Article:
Breaking Back: How I Lost Everything and Won Back My Life
Harper Collins, 2007 M07 5 - 288 pages
In 2004, James Blake's life was getting more perfect by the day. A rising tennis star, with each passing year his game seemed to improve. In 2002, he was named Sexiest Male Athlete by People, and along the way he continued to gain in the rankings and earn respect on the court. Each day seemed to offer a new milestone, a new achievement; he was leading a charmed life and loving every minute of the ride.
But that life came to an abrupt halt in May 2004 when Blake broke his back in a freak accident on the court. A few months later, as Blake was recovering from his injury, he suffered another tremendous setback when his father–the man who had raised him and provided the inspiration for his tennis career–lost his battle with stomach cancer. Shortly after his father's death, Blake's situation was further complicated when he contracted Zoster, a rare virus that paralyzed half of his face and threatened to end his already jeopardized tennis career.
Breaking Back tells the story of the tumultous year that followed these three devastating events, detailing how Blake persevered through hardship to become one of the best tennis players in the world. Here Blake explains how the wisdom and words that his father imparted to him over the years gave him the ability to succeed in the face of these seemingly insurmountable odds. Though these trials proved the most difficult of his life, ultimately this trifecta of tragedy became the culmination of all his father's lessons, showing Blake that even in death, his father was still teaching him how to be a man.
In the spirit of Lance Armstrong's It's Not About the Bike and Joan Didion's The Year of Magical Thinking comes this remarkable tale of strength and determination from one of tennis's biggest stars. A story of passion, willpower, and the unbreakable bonds between a father and a son, Breaking Back is one athlete's account of finding hope in the bleakest of times.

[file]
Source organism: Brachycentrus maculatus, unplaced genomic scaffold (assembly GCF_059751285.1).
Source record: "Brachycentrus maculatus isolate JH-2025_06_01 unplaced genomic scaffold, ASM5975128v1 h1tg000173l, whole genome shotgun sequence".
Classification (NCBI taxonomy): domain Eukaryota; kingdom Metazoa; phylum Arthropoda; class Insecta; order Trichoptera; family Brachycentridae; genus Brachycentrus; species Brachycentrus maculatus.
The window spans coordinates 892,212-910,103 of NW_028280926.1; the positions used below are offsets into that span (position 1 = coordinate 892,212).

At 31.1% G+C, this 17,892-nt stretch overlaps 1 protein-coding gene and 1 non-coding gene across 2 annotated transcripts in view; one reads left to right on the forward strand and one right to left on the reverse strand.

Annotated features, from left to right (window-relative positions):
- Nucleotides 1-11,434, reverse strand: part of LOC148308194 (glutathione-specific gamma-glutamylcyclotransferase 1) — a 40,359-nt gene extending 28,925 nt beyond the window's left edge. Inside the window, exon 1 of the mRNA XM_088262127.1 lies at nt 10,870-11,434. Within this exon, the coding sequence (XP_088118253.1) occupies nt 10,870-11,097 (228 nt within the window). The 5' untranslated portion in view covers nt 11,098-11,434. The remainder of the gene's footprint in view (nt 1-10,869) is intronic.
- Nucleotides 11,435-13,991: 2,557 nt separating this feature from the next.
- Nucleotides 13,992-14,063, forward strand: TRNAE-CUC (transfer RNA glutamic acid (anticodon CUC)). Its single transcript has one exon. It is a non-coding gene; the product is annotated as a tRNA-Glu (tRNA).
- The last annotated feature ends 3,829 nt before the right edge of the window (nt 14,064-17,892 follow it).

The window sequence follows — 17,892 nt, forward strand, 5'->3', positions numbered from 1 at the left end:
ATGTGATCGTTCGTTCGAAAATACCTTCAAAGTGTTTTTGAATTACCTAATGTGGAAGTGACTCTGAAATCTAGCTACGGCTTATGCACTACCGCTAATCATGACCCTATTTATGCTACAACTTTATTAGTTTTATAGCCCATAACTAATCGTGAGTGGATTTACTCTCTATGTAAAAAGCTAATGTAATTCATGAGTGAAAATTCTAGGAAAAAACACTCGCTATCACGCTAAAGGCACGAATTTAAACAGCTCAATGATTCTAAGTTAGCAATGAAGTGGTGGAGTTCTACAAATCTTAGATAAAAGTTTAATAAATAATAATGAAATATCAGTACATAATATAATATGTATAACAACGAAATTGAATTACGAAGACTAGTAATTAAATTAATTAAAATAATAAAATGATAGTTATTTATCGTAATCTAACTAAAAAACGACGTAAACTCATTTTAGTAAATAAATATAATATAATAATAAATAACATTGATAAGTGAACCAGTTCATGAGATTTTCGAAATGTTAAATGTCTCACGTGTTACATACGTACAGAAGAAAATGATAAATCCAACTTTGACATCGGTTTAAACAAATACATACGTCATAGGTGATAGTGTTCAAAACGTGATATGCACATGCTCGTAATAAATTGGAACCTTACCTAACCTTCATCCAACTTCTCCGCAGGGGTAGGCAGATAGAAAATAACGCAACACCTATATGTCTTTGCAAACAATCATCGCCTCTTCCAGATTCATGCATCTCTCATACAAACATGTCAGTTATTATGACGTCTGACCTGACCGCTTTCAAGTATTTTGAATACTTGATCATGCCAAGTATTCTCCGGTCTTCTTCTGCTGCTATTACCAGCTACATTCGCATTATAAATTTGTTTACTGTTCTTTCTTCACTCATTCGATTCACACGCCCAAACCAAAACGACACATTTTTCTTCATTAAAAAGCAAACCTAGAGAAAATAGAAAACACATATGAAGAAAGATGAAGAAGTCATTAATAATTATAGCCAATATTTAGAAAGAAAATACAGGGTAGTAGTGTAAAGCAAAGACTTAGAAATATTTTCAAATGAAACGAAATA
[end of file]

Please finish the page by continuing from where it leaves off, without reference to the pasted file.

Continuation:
Results 6-10 of 10
While this was a source of great frustration during the fall of 2003, my lone
tournament win wasn't the only thing that was haunting me. Constantly, I found
myself revisiting two encouraging losses going all the way back to 2001. One
That match was indicative of how things went for me in 2003; to put it simply, my
mind, my character, was not in the right place to win matches. In tennis,
especially men's tennis, holding serve is paramount. The serve is the shot over
which a ...
One of the most suicidal things you can do in tennis is to believe your ranking.
You don't win matches because you're number whatever; you get to your number
whatever by winning matches. Going into 2003, I knew this rationally, but I didn't ...
I'd try to do something spectacular to turn things around, and almost inevitably
ended up making things worse. But despite the speculation to the contrary, I was
always trying, and that people doubted my heart left a bad taste in my mouth.
While Brian was right there with me on my desire to take things to the next level,
he shrugged off my thoughts about shaving my head—I think he believed that I
was just messing around and wasn't really serious about such a drastic image ...
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